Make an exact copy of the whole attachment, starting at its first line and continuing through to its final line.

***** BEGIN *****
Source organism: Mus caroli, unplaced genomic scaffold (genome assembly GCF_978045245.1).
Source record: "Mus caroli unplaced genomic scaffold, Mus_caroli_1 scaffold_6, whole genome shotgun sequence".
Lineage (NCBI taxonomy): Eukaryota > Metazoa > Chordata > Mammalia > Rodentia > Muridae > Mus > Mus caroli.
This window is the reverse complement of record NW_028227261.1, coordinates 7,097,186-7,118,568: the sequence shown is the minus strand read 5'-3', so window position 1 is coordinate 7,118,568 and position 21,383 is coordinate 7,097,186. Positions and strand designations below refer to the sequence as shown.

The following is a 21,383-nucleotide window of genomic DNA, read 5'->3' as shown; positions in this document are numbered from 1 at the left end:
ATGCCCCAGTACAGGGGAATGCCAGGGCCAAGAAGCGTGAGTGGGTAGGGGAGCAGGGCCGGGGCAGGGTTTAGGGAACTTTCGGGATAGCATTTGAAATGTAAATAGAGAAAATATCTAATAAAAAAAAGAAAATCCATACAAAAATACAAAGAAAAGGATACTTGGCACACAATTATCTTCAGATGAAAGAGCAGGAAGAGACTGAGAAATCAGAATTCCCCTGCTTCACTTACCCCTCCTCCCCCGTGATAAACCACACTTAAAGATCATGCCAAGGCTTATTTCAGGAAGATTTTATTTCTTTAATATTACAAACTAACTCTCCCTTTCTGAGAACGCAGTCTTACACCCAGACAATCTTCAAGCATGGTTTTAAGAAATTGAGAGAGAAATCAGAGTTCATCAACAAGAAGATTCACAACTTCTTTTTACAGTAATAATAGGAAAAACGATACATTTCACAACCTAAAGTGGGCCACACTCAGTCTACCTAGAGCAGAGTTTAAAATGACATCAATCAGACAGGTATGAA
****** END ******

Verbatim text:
Source organism: Mus caroli, unplaced genomic scaffold (genome assembly GCF_978045245.1).
Source record: "Mus caroli unplaced genomic scaffold, Mus_caroli_1 scaffold_6, whole genome shotgun sequence".
Lineage (NCBI taxonomy): Eukaryota > Metazoa > Chordata > Mammalia > Rodentia > Muridae > Mus > Mus caroli.
This window is the reverse complement of record NW_028227261.1, coordinates 7,097,186-7,118,568: the sequence shown is the minus strand read 5'-3', so window position 1 is coordinate 7,118,568 and position 21,383 is coordinate 7,097,186. Positions and strand designations below refer to the sequence as shown.

The following is a 21,383-nucleotide window of genomic DNA, read 5'->3' as shown; positions in this document are numbered from 1 at the left end:
ATGCCCCAGTACAGGGGAATGCCAGGGCCAAGAAGCGTGAGTGGGTAGGGGAGCAGGGCCGGGGCAGGGTTTAGGGAACTTTCGGGATAGCATTTGAAATGTAAATAGAGAAAATATCTAATAAAAAAAAGAAAATCCATACAAAAATACAAAGAAAAGGATACTTGGCACACAATTATCTTCAGATGAAAGAGCAGGAAGAGACTGAGAAATCAGAATTCCCCTGCTTCACTTACCCCTCCTCCCCCGTGATAAACCACACTTAAAGATCATGCCAAGGCTTATTTCAGGAAGATTTTATTTCTTTAATATTACAAACTAACTCTCCCTTTCTGAGAACGCAGTCTTACACCCAGACAATCTTCAAGCATGGTTTTAAGAAATTGAGAGAGAAATCAGAGTTCATCAACAAGAAGATTCACAACTTCTTTTTACAGTAATAATAGGAAAAACGATACATTTCACAACCTAAAGTGGGCCACACTCAGTCTACCTAGAGCAGAGTTTAAAATGACATCAATCAGACAGGTATGAA